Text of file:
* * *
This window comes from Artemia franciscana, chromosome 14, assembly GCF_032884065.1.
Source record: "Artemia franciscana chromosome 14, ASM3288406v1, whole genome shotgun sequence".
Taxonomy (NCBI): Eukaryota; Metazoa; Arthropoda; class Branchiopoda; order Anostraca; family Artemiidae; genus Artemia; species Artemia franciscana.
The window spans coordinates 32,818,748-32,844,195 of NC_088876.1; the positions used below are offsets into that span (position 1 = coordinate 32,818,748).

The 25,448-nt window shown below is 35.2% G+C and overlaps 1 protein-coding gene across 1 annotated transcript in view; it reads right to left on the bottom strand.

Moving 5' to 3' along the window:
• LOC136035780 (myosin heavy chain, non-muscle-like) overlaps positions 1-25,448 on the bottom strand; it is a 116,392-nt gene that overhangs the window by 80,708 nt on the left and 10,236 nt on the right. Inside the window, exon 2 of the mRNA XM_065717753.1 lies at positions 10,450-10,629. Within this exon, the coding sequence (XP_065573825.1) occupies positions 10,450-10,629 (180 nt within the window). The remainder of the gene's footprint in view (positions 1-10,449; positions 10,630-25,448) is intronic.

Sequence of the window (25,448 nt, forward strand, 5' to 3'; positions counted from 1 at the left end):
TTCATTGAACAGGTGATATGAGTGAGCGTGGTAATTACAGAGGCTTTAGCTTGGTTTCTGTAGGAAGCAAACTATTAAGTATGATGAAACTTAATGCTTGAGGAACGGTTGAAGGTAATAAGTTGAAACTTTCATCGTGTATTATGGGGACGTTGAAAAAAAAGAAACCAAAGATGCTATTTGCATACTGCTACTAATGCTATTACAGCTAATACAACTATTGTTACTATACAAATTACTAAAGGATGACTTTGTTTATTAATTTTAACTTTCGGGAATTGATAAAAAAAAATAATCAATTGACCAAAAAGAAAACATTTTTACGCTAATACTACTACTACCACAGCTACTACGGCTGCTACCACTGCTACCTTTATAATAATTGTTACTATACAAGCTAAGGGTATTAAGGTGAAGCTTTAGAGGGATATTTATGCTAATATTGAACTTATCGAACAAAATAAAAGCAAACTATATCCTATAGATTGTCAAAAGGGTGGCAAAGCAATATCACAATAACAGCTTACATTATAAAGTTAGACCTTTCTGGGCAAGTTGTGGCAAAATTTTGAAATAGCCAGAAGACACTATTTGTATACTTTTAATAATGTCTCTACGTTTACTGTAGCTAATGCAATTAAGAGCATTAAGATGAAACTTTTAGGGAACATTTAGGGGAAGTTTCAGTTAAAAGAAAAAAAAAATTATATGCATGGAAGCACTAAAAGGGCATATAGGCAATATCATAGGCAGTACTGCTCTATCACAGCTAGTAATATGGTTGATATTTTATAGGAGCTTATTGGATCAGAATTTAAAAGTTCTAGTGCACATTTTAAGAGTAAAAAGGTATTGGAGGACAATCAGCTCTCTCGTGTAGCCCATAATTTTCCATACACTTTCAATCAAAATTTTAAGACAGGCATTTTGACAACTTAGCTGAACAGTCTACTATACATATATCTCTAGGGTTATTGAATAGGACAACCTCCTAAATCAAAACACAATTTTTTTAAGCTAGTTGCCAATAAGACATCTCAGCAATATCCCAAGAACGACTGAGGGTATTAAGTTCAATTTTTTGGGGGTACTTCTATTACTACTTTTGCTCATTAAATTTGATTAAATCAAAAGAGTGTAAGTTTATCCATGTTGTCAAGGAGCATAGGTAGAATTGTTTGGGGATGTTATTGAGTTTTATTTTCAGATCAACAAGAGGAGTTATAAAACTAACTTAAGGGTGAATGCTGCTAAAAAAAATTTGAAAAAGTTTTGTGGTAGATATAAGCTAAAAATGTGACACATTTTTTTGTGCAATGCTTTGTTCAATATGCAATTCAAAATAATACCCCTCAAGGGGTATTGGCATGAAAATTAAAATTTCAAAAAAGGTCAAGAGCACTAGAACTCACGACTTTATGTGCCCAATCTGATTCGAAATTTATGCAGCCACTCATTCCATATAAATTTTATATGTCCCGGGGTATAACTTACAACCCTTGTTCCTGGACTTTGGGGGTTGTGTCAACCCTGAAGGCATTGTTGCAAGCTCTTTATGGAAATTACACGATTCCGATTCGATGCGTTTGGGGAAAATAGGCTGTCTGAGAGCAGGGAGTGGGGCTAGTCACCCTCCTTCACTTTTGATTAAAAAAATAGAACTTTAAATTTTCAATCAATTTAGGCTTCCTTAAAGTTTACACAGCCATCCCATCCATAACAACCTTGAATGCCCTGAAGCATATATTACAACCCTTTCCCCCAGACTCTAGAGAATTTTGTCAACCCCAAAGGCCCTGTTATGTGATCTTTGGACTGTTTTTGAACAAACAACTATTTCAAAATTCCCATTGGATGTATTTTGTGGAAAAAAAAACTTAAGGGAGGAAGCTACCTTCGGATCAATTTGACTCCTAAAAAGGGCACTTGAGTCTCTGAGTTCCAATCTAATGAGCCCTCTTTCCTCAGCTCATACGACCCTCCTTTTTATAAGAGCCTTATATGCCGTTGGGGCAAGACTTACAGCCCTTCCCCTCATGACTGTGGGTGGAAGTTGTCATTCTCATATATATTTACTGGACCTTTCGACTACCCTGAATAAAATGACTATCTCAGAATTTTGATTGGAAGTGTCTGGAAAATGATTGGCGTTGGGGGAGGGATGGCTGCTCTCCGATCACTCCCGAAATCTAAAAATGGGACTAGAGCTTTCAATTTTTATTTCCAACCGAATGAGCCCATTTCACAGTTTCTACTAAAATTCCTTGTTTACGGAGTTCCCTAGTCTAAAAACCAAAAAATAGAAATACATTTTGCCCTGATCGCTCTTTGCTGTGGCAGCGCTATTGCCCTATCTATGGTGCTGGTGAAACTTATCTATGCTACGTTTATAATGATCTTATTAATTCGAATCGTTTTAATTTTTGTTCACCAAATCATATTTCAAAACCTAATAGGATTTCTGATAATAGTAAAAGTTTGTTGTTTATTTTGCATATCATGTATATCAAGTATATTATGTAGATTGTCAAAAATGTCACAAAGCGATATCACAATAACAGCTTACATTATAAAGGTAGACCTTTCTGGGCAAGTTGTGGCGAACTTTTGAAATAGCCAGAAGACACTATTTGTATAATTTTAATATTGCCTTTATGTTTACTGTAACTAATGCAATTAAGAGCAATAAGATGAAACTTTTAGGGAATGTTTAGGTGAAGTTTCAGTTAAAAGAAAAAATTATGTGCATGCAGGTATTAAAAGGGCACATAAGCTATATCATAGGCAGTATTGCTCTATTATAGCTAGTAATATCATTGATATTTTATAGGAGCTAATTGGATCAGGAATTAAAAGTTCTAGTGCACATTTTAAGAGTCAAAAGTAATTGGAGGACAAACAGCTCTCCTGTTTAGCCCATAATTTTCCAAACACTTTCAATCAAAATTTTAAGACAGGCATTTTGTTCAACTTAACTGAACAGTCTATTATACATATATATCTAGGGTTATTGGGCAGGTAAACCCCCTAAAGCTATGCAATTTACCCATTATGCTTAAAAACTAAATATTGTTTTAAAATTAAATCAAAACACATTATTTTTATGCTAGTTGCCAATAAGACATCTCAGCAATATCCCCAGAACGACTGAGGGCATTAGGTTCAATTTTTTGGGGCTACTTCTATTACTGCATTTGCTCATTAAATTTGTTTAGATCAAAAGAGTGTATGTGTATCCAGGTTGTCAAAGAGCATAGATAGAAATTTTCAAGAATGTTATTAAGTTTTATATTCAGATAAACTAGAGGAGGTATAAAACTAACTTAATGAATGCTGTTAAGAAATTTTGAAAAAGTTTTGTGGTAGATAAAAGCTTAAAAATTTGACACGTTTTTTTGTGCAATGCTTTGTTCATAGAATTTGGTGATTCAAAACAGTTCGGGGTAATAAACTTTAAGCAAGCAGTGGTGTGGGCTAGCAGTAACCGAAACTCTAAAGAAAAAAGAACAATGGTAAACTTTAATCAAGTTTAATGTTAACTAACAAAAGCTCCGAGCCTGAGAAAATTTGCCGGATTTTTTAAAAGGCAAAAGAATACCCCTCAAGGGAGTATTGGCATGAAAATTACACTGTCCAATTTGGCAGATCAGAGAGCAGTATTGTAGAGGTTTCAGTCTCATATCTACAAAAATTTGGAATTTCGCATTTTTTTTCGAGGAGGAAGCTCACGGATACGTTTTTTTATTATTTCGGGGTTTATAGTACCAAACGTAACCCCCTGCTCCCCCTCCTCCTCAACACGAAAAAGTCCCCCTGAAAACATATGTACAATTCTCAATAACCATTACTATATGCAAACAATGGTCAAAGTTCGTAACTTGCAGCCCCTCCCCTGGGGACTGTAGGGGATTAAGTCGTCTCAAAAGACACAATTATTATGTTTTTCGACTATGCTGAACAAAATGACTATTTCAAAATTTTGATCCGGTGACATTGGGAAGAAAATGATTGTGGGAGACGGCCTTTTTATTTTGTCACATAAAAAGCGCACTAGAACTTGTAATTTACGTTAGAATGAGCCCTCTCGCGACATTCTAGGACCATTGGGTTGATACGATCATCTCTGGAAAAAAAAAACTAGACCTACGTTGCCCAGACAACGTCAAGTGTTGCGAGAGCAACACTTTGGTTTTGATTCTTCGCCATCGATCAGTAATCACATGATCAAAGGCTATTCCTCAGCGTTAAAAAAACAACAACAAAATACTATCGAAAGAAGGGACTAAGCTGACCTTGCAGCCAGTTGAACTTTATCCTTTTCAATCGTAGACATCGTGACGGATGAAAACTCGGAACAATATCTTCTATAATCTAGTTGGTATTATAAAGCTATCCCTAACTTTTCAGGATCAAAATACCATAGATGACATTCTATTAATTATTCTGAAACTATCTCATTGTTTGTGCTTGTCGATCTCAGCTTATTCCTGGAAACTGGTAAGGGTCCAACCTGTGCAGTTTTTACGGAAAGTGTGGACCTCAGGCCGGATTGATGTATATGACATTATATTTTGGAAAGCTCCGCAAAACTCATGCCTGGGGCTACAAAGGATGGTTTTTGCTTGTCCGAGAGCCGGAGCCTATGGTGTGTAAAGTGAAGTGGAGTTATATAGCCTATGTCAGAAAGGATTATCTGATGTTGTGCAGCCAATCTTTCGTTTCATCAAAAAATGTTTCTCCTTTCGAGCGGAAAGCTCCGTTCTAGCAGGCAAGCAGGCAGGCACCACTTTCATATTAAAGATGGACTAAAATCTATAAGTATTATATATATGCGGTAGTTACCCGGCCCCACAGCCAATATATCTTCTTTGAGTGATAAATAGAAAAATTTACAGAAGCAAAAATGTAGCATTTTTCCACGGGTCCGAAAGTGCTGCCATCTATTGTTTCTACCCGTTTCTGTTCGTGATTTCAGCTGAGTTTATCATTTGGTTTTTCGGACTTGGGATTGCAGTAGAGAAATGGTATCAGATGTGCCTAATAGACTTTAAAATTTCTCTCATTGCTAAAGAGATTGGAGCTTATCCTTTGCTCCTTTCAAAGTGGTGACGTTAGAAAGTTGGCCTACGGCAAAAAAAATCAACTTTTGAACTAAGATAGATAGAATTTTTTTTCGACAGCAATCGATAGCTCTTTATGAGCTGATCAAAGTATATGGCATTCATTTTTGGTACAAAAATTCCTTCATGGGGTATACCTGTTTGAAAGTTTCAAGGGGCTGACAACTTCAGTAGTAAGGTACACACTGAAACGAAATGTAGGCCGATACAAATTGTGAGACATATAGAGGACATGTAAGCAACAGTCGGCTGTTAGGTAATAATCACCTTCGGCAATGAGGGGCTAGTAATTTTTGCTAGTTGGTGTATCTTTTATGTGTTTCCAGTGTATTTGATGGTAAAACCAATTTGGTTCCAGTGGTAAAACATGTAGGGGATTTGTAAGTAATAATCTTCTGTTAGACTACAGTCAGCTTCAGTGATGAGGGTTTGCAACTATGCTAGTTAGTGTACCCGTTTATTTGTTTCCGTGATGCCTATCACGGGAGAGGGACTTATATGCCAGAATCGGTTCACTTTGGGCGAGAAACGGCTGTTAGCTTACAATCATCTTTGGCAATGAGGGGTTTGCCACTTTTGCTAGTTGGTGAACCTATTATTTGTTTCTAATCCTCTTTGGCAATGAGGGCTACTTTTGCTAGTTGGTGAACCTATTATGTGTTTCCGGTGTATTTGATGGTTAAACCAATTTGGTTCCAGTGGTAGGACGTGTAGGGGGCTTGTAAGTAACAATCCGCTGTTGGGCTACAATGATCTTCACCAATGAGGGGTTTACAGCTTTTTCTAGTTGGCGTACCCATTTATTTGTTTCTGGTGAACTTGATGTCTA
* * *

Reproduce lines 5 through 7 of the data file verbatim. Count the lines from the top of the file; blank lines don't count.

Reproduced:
The 25,448-nt window shown below is 35.2% G+C and overlaps 1 protein-coding gene across 1 annotated transcript in view; it reads right to left on the bottom strand.

Moving 5' to 3' along the window:
• LOC136035780 (myosin heavy chain, non-muscle-like) overlaps positions 1-25,448 on the bottom strand; it is a 116,392-nt gene that overhangs the window by 80,708 nt on the left and 10,236 nt on the right. Inside the window, exon 2 of the mRNA XM_065717753.1 lies at positions 10,450-10,629. Within this exon, the coding sequence (XP_065573825.1) occupies positions 10,450-10,629 (180 nt within the window). The remainder of the gene's footprint in view (positions 1-10,449; positions 10,630-25,448) is intronic.